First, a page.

Would you like to attend a virtual conference but are afraid that you would miss the camaraderie of a face-to-face (F2F) conference? Are you secretly curious about virtual conferences but feel like they just don’t count because they are…well, virtual? Does the thought of attending a virtual conference make you cringe? Whether you are curious about what virtual conferences are all about or are positive they aren’t for you, I’m here to tell you why you need to attend at least one virtual conference. If you happen to be a fan of these conferences in “second life” then read on to find out new ways to get the most out of them.
Virtual conferences are growing in popularity which isn’t a surprise in our digital world. Attending a virtual conference is much like attending a F2F conference but without the headaches of traveling. My first virtual conference experience was attending the Library 2.010 Worldwide Virtual Conference, which happened to be the first year this now annual global conversation, which focuses on the future of libraries, was held. I submitted questions to presenters, talked with fellow attendees in chat rooms, and visited exhibits later (the entire conference is archived) that I wasn’t able to attend during live event. It was a rewarding educational experience and in my opinion this free event, which is held entirely online around the clock in multiple languages and time zones, is the best virtual conference around. But don’t let that stop you from trying others—there are lots of good ones out there.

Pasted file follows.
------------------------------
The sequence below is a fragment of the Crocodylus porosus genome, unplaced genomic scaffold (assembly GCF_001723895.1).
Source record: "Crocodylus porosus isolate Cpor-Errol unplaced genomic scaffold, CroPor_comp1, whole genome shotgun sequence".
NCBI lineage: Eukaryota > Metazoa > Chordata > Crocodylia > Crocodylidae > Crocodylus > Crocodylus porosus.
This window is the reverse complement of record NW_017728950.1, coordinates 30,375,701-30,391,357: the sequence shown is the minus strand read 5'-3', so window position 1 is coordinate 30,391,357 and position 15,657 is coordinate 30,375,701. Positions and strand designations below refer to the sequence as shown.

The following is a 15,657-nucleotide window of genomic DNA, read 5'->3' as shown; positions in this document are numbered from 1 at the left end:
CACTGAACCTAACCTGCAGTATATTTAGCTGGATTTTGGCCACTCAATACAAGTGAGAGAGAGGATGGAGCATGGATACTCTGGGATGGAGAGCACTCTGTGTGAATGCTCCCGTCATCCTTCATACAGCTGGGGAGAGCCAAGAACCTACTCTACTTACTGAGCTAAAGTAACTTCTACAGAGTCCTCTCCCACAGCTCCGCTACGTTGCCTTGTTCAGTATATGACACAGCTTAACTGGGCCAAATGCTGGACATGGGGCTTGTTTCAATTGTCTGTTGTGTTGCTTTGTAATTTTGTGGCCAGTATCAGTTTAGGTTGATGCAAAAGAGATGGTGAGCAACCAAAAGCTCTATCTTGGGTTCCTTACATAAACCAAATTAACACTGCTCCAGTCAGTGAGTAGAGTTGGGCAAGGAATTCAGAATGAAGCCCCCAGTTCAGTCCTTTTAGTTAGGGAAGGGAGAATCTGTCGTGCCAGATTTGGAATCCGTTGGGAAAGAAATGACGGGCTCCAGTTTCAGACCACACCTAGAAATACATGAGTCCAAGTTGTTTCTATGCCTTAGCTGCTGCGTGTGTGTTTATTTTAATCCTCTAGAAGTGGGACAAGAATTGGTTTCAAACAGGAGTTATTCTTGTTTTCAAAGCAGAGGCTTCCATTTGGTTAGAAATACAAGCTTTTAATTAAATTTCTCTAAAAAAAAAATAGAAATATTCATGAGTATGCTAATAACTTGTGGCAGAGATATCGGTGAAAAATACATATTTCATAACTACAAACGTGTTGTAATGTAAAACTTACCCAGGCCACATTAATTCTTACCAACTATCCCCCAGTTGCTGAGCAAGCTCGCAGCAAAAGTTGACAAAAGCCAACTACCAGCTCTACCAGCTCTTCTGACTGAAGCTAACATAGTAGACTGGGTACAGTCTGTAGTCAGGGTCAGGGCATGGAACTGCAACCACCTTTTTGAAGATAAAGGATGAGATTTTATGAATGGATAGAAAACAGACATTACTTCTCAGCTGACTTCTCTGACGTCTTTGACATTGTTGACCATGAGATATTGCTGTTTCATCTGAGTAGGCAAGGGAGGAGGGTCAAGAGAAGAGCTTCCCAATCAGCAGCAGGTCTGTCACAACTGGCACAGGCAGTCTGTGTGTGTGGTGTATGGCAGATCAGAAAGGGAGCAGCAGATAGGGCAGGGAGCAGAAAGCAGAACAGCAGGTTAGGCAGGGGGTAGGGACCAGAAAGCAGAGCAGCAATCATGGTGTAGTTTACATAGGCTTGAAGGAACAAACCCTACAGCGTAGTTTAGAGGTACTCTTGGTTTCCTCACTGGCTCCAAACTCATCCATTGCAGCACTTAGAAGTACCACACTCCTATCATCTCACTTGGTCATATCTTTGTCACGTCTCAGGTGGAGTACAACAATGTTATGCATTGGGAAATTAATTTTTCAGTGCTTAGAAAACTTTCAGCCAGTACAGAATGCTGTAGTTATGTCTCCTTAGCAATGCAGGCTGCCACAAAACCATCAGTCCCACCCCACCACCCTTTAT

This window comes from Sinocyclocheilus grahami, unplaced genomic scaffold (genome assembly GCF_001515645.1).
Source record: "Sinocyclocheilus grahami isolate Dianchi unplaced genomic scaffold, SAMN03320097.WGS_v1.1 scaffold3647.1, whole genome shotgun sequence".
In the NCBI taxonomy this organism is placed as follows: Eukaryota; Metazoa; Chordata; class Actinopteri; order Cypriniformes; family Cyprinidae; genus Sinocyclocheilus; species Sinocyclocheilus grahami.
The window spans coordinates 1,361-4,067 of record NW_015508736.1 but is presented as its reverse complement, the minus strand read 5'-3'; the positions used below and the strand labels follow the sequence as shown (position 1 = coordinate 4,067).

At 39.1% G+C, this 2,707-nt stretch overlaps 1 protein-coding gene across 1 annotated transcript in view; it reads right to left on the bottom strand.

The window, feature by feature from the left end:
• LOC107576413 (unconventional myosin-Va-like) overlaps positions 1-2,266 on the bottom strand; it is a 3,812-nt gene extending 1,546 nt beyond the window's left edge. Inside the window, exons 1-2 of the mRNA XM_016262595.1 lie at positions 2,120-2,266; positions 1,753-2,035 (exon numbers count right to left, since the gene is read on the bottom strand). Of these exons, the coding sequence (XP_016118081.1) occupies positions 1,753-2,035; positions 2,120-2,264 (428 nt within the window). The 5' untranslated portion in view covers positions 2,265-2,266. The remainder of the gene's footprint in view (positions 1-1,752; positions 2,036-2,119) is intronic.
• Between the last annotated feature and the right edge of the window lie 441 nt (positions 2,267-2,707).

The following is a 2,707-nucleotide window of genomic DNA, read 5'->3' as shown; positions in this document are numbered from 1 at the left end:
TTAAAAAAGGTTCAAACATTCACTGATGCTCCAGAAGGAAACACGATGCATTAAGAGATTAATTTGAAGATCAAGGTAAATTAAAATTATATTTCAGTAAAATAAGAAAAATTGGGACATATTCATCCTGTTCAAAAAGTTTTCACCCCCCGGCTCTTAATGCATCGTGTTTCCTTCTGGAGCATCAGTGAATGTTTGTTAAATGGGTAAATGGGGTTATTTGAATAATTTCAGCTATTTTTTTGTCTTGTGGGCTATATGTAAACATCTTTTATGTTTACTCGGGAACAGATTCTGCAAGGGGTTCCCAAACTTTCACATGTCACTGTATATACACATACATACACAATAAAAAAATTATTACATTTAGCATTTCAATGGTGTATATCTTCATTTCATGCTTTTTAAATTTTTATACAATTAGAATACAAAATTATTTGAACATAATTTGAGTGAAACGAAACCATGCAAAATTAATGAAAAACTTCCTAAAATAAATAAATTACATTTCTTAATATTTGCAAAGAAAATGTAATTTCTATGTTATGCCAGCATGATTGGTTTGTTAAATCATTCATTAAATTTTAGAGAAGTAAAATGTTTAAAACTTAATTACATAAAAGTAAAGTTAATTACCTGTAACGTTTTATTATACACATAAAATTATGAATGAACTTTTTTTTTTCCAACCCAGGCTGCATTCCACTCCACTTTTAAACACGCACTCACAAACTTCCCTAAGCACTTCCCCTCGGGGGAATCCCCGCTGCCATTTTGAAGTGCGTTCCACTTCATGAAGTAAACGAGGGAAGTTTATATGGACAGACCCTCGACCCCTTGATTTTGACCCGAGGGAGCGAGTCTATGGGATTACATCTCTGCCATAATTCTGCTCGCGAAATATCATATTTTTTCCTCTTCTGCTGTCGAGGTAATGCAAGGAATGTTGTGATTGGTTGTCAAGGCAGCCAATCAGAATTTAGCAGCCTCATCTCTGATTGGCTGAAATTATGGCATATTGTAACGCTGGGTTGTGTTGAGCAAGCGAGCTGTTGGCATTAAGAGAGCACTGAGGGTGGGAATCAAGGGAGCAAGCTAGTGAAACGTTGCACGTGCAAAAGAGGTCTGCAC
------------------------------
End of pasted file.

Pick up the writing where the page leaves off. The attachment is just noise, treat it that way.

Librarian Cheryl LaGuardia was eager to attend ALA’s Virtual Conference on Mapping Transformation (held in 2013) and the experience left her wanting more. As she explained in her post, My Ideal Professional Conference, how cool is it to “not travel anywhere, except virtually, to attend a big national conference, visit all of the exhibit booths at your leisure, chat online with vendors, and not go virtually by vendors you want to avoid.”
If you want the fellowship of a F2F conference try hosting a Virtual Conference Party at your library—or even at your home! Or gather fellow library staff to attend some archived exhibits and hold a post-conference discussion. Volunteering for a virtual committee or submitting a presentation proposal will also make you feel more involved. Though virtual conferences may never completely replace the F2F conference they can be a substantial (and less expensive) slice of the professional development pie for library staff anywhere.